So you have this bio that tells your story and now people are reading it and are interested. Interested enough to ponder "Gee I wonder what these guys look like?" Well seeing how it's always good to make a venue booker or music writer's life easier, you just happened to also send a great photo of the band with your great bio. But what's this? The picture is of the band from a distance in a field or...is that a cemetary? There's four or five guys, I think, but you can barely tell what they look like! The guy working on what couple be great free press via an article of your band to promote an upcoming show loves your bio, wants to maybe talk to the band, but...scraps the article in favor of another band. Why? Because your photo taken at a distance will not reproduce in black and white screen and to top it off, with the smaller size the paper wants to run of your photo, readers will barely be able to make out the band. Sounds far fetched but trust me, the paper is more concerned with a good looking product than your rookie band. They can always find another young band with a cool story yet with a GREAT picture! You might be asking "Stoney? No field of trees? No cemetary? Well how about a brick wall or maybe even the train track bridge that goes over the Savannah River?" Well in response I will say that those are all fine ideas but...FOR THE LOVE OF GOD NO! This is your first promo picture so let me toss some great rules out for you that will work every time (even well known bands have been known to consistently use these throughout their careers)...
1. Close tight knit shot of your band from the waist or shoulders up.
2. Make sure everyone relatively is dressed like they belong in the same band. (A guy in pink Izod looks odd surrounded by dudes in black leather and spikes)
3. Please try and refrain from wearing shades or baseball caps. Unless you're Hootie and the Blowfish, this just makes you look like the next hobby band.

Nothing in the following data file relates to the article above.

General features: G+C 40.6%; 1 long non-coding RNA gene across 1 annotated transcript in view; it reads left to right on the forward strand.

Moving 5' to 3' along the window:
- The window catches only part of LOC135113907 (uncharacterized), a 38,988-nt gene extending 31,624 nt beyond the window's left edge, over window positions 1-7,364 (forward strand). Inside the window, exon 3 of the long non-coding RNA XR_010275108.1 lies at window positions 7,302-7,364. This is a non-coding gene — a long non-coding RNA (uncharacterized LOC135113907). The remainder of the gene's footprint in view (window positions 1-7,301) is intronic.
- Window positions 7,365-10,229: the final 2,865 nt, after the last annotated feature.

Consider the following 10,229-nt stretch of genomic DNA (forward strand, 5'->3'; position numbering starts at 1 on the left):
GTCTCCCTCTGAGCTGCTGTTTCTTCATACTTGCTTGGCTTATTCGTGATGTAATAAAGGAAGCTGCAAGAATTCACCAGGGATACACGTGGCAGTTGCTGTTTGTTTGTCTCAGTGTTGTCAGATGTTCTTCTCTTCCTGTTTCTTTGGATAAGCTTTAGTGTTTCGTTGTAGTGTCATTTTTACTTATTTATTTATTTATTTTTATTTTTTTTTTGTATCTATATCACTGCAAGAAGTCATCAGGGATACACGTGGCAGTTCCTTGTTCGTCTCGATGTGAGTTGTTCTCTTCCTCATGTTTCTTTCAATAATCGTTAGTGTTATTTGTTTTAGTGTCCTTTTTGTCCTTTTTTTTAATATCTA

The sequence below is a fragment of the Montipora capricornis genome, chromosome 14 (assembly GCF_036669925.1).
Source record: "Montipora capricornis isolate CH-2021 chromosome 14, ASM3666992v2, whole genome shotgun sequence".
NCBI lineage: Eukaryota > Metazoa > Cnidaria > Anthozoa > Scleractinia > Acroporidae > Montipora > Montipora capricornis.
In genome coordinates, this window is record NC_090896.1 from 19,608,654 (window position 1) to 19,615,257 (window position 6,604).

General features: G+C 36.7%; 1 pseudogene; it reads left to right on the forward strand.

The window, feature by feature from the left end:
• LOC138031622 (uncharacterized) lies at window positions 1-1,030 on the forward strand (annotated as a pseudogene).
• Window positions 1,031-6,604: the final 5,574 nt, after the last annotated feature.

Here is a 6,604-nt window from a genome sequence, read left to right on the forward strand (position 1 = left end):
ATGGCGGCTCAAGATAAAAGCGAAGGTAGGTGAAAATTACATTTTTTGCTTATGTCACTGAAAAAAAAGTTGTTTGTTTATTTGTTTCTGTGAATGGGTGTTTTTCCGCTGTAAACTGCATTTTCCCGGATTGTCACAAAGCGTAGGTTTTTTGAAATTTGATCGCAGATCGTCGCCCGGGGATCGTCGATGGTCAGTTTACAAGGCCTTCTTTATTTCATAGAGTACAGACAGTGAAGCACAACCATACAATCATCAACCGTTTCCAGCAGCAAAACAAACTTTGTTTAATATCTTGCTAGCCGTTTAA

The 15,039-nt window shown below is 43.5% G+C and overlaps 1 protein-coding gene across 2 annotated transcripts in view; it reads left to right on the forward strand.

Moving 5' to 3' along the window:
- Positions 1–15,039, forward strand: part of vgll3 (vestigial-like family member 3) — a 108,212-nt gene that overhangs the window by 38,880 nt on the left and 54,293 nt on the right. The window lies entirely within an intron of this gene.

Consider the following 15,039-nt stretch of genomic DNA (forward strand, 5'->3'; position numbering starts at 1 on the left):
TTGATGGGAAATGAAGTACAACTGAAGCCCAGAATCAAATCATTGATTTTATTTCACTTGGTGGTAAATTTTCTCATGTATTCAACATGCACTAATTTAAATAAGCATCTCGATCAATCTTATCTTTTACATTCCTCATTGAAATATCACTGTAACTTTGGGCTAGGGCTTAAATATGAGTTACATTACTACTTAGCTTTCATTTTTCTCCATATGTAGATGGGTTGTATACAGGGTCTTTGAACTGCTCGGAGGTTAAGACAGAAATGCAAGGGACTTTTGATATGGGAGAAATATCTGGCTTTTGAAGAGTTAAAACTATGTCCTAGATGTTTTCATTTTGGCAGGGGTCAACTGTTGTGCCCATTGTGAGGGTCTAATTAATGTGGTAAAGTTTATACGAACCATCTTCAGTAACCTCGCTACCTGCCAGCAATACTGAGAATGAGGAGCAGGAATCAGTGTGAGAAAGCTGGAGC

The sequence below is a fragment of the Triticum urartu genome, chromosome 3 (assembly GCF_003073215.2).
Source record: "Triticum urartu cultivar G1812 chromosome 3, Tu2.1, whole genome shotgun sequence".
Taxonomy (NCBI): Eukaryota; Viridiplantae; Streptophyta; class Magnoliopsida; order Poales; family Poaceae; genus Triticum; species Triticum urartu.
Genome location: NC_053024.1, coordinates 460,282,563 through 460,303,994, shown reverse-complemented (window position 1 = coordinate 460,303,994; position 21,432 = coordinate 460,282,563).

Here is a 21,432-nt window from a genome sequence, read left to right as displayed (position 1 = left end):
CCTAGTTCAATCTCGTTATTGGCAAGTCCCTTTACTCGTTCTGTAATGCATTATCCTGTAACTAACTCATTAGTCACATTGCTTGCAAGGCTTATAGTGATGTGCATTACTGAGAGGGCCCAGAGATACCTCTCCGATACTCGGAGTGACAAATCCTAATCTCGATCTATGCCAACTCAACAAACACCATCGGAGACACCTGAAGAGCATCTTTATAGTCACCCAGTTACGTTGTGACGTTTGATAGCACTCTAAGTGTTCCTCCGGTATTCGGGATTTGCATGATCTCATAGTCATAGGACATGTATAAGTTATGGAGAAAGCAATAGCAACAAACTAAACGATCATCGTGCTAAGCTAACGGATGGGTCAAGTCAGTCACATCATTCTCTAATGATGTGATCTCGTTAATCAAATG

4. Get someone with a decent camera to take several shots. You're bound to get a good first promo shot without going to Olin Mills.
So there you go...you now have the means to show and tell people about your band...soon you will blister them with your demo...but for now...get to plastering that info on your MySpace, Facebook, Reverbnation, whatever page...your takeover of the music world has begun...
John "Stoney" Cannon
you can check more about Stoney out at his all things lokal music website at
and check out his lokal musicinternet radio show at
Friday, September 3, 2010
On September 9, 2010 at 7 p.m. at Rock Bottom Music Augusta world class drummer Marc Schulman will be doing a clinic. He is well respected in the rock, pop and jazz communities. Along with being a drummer , he is a classically trained cellist. When he was a teenager he played with the Los Angeles Junior Philharmonic. He is currently the drummer for world wide recording artist Pink. He played drums for her " I'm not dead" and "Funhouse" tours. He also plays a little cello for her too. Some of the other bands\artist Mark has played for are Sheryl Crow, Foreigner, Stevie Nicks, Destiny's Child, Billy Idol, Cher (on her Believe and farewell tours), Udo Lidenburg and Eikichi Yazwa, he was Velvet Revolver's drummer when they did Ozzfest ( I was at that Ozzfest!!!) and he was the drummer for 80's hit makers Simple Minds. He got to play the Glastonbury Music Festival for over 200,000 people when he played with Simple Minds!!! That right there is a musicians dream come true!
Marc is an educator as well. He taught at the Los Angeles Music Academy. A guy with this much life experience and worldly knowledge who is an educator has alot to offer up and coming musicians as well as a seasoned musician. Being a drummer and a cello player he will have a lot of insight into how music is put together and what it takes to become a master at both. With the world class players he has [played with he will have wisdom to share that he learned from working with them. Mark will have stories of being on the road all over the world. With him being an educator he will be able to put it into terms we will be able to learn from. He is also music producer trained audio engineer and is part owner of West Triad Recording Studio in Venice California. He will have vast knowledge on how to achieve desired sounds in a studio environment.
So make sure all you students of mine or anyone looking for something cool to go to, or anyone looking to learn something new, get yourself down to Rock Bottom Music , located on the corner of 8th street and Broad street, in downtown Augusta Georgia on Thursday September 9, 2010 at 7 p.m.This is a FREE and ALL AGES EVENT!!!!! Rock Bottom's address is 758 broad street. the number is 706-724-1172 if you need any more info. Stop down and tell me hi!!! I will be there.